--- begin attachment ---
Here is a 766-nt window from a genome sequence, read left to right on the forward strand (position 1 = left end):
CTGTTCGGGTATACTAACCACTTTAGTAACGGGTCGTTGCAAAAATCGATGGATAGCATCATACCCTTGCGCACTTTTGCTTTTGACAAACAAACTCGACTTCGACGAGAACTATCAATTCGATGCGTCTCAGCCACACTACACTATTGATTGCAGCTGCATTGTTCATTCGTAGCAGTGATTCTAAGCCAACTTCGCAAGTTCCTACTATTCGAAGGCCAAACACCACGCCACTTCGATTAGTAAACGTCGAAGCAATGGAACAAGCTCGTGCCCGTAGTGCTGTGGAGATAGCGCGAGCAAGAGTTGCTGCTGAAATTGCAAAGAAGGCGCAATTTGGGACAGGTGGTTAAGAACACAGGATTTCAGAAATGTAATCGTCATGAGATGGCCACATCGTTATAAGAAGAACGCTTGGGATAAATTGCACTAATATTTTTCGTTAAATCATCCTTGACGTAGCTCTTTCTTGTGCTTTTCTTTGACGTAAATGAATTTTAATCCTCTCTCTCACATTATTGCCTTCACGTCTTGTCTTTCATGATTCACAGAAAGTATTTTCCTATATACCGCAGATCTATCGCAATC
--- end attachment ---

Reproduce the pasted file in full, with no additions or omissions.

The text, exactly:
Here is a 766-nt window from a genome sequence, read left to right on the forward strand (position 1 = left end):
CTGTTCGGGTATACTAACCACTTTAGTAACGGGTCGTTGCAAAAATCGATGGATAGCATCATACCCTTGCGCACTTTTGCTTTTGACAAACAAACTCGACTTCGACGAGAACTATCAATTCGATGCGTCTCAGCCACACTACACTATTGATTGCAGCTGCATTGTTCATTCGTAGCAGTGATTCTAAGCCAACTTCGCAAGTTCCTACTATTCGAAGGCCAAACACCACGCCACTTCGATTAGTAAACGTCGAAGCAATGGAACAAGCTCGTGCCCGTAGTGCTGTGGAGATAGCGCGAGCAAGAGTTGCTGCTGAAATTGCAAAGAAGGCGCAATTTGGGACAGGTGGTTAAGAACACAGGATTTCAGAAATGTAATCGTCATGAGATGGCCACATCGTTATAAGAAGAACGCTTGGGATAAATTGCACTAATATTTTTCGTTAAATCATCCTTGACGTAGCTCTTTCTTGTGCTTTTCTTTGACGTAAATGAATTTTAATCCTCTCTCTCACATTATTGCCTTCACGTCTTGTCTTTCATGATTCACAGAAAGTATTTTCCTATATACCGCAGATCTATCGCAATC